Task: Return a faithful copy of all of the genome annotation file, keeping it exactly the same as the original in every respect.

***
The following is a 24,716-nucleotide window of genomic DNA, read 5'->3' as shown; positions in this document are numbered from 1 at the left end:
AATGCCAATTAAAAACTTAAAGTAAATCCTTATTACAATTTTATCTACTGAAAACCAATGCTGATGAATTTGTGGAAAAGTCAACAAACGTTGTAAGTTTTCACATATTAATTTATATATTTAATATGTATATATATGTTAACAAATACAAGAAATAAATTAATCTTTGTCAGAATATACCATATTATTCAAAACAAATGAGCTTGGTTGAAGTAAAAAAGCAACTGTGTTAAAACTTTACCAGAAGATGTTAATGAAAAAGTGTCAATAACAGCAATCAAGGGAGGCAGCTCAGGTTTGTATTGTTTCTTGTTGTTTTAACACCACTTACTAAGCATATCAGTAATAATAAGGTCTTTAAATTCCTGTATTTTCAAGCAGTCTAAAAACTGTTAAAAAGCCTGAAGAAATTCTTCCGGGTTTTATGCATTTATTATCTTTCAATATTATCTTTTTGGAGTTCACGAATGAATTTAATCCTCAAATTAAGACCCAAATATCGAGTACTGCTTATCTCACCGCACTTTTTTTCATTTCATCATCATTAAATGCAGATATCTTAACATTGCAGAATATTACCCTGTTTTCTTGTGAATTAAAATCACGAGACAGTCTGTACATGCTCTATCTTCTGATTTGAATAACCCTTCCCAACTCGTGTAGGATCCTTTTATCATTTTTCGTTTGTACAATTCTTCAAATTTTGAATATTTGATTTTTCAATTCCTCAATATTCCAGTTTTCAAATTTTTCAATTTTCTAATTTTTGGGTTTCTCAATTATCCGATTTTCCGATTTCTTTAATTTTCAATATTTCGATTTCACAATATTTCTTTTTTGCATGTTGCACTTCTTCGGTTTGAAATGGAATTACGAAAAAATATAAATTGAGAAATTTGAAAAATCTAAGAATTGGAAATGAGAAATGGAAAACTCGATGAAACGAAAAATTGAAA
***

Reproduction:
The following is a 24,716-nucleotide window of genomic DNA, read 5'->3' as shown; positions in this document are numbered from 1 at the left end:
AATGCCAATTAAAAACTTAAAGTAAATCCTTATTACAATTTTATCTACTGAAAACCAATGCTGATGAATTTGTGGAAAAGTCAACAAACGTTGTAAGTTTTCACATATTAATTTATATATTTAATATGTATATATATGTTAACAAATACAAGAAATAAATTAATCTTTGTCAGAATATACCATATTATTCAAAACAAATGAGCTTGGTTGAAGTAAAAAAGCAACTGTGTTAAAACTTTACCAGAAGATGTTAATGAAAAAGTGTCAATAACAGCAATCAAGGGAGGCAGCTCAGGTTTGTATTGTTTCTTGTTGTTTTAACACCACTTACTAAGCATATCAGTAATAATAAGGTCTTTAAATTCCTGTATTTTCAAGCAGTCTAAAAACTGTTAAAAAGCCTGAAGAAATTCTTCCGGGTTTTATGCATTTATTATCTTTCAATATTATCTTTTTGGAGTTCACGAATGAATTTAATCCTCAAATTAAGACCCAAATATCGAGTACTGCTTATCTCACCGCACTTTTTTTCATTTCATCATCATTAAATGCAGATATCTTAACATTGCAGAATATTACCCTGTTTTCTTGTGAATTAAAATCACGAGACAGTCTGTACATGCTCTATCTTCTGATTTGAATAACCCTTCCCAACTCGTGTAGGATCCTTTTATCATTTTTCGTTTGTACAATTCTTCAAATTTTGAATATTTGATTTTTCAATTCCTCAATATTCCAGTTTTCAAATTTTTCAATTTTCTAATTTTTGGGTTTCTCAATTATCCGATTTTCCGATTTCTTTAATTTTCAATATTTCGATTTCACAATATTTCTTTTTTGCATGTTGCACTTCTTCGGTTTGAAATGGAATTACGAAAAAATATAAATTGAGAAATTTGAAAAATCTAAGAATTGGAAATGAGAAATGGAAAACTCGATGAAACGAAAAATTGAAA